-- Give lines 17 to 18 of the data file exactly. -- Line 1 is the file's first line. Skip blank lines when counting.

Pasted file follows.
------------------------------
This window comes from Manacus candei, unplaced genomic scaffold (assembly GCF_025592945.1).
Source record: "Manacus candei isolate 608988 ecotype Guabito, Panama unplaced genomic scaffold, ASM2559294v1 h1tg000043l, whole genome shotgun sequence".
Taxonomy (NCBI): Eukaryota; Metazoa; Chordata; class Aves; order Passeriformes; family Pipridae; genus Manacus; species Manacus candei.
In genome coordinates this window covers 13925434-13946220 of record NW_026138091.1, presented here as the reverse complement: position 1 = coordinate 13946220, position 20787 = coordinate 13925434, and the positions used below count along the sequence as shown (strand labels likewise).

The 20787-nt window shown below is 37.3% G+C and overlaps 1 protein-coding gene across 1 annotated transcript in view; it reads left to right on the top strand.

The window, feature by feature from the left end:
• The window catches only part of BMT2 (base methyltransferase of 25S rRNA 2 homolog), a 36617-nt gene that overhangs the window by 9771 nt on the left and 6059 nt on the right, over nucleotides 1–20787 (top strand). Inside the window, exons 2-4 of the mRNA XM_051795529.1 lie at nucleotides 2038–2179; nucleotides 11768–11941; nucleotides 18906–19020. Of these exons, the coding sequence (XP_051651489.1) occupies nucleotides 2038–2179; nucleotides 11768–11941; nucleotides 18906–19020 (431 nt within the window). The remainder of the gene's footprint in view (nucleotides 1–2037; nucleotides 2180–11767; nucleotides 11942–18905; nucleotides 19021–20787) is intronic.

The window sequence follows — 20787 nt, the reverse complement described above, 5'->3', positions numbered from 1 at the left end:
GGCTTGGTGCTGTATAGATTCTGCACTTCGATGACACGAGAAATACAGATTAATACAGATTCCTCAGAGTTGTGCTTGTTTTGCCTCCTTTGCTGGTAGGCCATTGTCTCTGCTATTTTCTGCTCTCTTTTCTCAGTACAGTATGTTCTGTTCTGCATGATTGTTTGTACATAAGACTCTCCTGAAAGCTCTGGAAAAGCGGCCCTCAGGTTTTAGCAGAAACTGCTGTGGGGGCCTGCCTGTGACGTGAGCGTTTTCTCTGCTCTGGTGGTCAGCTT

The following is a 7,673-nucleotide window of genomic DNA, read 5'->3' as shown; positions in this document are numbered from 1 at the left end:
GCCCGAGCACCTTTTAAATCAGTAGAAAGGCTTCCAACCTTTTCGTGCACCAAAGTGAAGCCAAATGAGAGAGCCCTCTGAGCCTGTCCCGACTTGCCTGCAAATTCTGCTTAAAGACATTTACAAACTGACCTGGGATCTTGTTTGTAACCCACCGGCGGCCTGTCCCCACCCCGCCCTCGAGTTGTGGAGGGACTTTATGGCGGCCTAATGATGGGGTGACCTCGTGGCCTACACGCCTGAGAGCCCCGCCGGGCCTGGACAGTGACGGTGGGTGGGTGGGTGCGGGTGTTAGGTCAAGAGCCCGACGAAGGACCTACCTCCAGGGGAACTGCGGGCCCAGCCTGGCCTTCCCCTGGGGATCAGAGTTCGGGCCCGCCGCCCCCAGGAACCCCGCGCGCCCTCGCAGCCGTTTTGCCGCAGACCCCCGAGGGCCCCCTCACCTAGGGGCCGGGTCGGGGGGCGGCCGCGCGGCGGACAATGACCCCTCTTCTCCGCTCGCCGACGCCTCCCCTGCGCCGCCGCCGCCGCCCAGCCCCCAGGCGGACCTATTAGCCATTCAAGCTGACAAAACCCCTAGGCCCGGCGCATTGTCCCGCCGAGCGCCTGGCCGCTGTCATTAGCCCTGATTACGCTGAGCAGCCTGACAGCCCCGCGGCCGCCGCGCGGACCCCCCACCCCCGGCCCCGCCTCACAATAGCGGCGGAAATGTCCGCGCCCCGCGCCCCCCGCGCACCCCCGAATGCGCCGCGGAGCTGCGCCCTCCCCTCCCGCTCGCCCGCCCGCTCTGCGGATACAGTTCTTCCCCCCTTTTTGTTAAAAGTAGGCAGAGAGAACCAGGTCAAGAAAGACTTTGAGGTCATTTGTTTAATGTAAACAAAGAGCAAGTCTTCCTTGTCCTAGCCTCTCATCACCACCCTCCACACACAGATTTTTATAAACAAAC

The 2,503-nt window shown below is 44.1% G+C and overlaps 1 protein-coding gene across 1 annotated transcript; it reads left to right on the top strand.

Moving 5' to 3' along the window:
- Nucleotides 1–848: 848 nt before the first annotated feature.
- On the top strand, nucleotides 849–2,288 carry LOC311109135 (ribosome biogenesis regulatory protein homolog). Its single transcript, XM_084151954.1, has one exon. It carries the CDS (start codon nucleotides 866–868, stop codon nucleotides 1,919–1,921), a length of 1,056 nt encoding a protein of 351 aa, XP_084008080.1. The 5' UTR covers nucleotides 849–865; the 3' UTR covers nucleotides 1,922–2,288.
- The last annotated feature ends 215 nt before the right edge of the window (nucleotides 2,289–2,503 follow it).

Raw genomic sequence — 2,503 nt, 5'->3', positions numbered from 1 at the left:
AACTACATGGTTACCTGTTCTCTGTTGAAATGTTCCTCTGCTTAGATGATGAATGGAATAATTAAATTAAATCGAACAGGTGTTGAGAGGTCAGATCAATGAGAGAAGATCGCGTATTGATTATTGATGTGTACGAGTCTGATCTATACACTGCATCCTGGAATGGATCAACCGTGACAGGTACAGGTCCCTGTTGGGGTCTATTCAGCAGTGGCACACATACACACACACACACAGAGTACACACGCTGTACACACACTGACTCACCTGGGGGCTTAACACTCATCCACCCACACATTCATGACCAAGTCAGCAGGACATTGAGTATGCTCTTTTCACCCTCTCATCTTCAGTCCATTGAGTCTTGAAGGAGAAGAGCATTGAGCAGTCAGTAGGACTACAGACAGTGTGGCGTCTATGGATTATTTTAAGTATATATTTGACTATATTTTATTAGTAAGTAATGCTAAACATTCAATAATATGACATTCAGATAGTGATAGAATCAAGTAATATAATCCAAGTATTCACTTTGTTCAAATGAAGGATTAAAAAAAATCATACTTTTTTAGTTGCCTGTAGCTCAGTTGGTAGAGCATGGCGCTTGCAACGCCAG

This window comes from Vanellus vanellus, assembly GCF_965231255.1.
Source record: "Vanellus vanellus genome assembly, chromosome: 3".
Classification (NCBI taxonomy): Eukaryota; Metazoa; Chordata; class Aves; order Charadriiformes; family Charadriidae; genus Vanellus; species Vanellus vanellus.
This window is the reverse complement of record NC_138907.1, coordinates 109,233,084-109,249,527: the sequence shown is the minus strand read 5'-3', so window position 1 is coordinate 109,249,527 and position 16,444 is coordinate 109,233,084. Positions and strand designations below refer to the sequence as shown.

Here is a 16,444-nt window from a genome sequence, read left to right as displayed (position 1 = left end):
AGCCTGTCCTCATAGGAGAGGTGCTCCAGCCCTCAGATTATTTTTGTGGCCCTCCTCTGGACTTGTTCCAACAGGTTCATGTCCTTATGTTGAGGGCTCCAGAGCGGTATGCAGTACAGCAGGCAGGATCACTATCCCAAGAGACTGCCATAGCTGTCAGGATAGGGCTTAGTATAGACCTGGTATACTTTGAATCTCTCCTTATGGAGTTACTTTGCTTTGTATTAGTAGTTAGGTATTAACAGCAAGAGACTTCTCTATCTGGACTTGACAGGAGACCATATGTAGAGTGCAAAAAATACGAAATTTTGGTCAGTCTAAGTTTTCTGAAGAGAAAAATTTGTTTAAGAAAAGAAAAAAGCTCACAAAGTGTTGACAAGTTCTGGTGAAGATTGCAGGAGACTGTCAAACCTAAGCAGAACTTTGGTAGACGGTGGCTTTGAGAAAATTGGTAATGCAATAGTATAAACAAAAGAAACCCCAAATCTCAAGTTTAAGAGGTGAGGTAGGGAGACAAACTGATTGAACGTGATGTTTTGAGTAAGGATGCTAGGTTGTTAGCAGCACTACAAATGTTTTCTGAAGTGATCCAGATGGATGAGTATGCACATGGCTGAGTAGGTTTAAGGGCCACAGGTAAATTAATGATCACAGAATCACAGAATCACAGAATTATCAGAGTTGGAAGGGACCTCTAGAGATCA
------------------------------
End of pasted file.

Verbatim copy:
Raw genomic sequence — 2,503 nt, 5'->3', positions numbered from 1 at the left:
AACTACATGGTTACCTGTTCTCTGTTGAAATGTTCCTCTGCTTAGATGATGAATGGAATAATTAAATTAAATCGAACAGGTGTTGAGAGGTCAGATCAATGAGAGAAGATCGCGTATTGATTATTGATGTGTACGAGTCTGATCTATACACTGCATCCTGGAATGGATCAACCGTGACAGGTACAGGTCCCTGTTGGGGTCTATTCAGCAGTGGCACACATACACACACACACACAGAGTACACACGCTGTACACACACTGACTCACCTGGGGGCTTAACACTCATCCACCCACACATTCATGACCAAGTCAGCAGGACATTGAGTATGCTCTTTTCACCCTCTCATCTTCAGTCCATTGAGTCTTGAAGGAGAAGAGCATTGAGCAGTCAGTAGGACTACAGACAGTGTGGCGTCTATGGATTATTTTAAGTATATATTTGACTATATTTTATTAGTAAGTAATGCTAAACATTCAATAATATGACATTCAGATAGTGATAGAATCAAGTAATATAATCCAAGTATTCACTTTGTTCAAATGAAGGATTAAAAAAAATCATACTTTTTTAGTTGCCTGTAGCTCAGTTGGTAGAGCATGGCGCTTGCAACGCCAG